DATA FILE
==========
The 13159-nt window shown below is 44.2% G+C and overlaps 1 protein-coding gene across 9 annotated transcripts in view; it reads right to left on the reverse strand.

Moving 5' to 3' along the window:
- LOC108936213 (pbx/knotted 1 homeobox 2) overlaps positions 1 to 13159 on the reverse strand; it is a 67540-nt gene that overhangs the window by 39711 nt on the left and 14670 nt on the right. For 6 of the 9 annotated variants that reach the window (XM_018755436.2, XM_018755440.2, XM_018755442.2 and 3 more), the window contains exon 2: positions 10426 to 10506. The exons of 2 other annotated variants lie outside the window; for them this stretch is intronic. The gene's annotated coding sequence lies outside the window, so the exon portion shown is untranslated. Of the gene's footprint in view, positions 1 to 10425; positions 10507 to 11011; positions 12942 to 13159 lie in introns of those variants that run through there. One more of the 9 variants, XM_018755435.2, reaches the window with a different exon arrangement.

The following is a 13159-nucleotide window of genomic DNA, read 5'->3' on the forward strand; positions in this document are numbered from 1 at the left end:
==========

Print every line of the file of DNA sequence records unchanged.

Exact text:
The 13159-nt window shown below is 44.2% G+C and overlaps 1 protein-coding gene across 9 annotated transcripts in view; it reads right to left on the reverse strand.

Moving 5' to 3' along the window:
- LOC108936213 (pbx/knotted 1 homeobox 2) overlaps positions 1 to 13159 on the reverse strand; it is a 67540-nt gene that overhangs the window by 39711 nt on the left and 14670 nt on the right. For 6 of the 9 annotated variants that reach the window (XM_018755436.2, XM_018755440.2, XM_018755442.2 and 3 more), the window contains exon 2: positions 10426 to 10506. The exons of 2 other annotated variants lie outside the window; for them this stretch is intronic. The gene's annotated coding sequence lies outside the window, so the exon portion shown is untranslated. Of the gene's footprint in view, positions 1 to 10425; positions 10507 to 11011; positions 12942 to 13159 lie in introns of those variants that run through there. One more of the 9 variants, XM_018755435.2, reaches the window with a different exon arrangement.

The following is a 13159-nucleotide window of genomic DNA, read 5'->3' on the forward strand; positions in this document are numbered from 1 at the left end: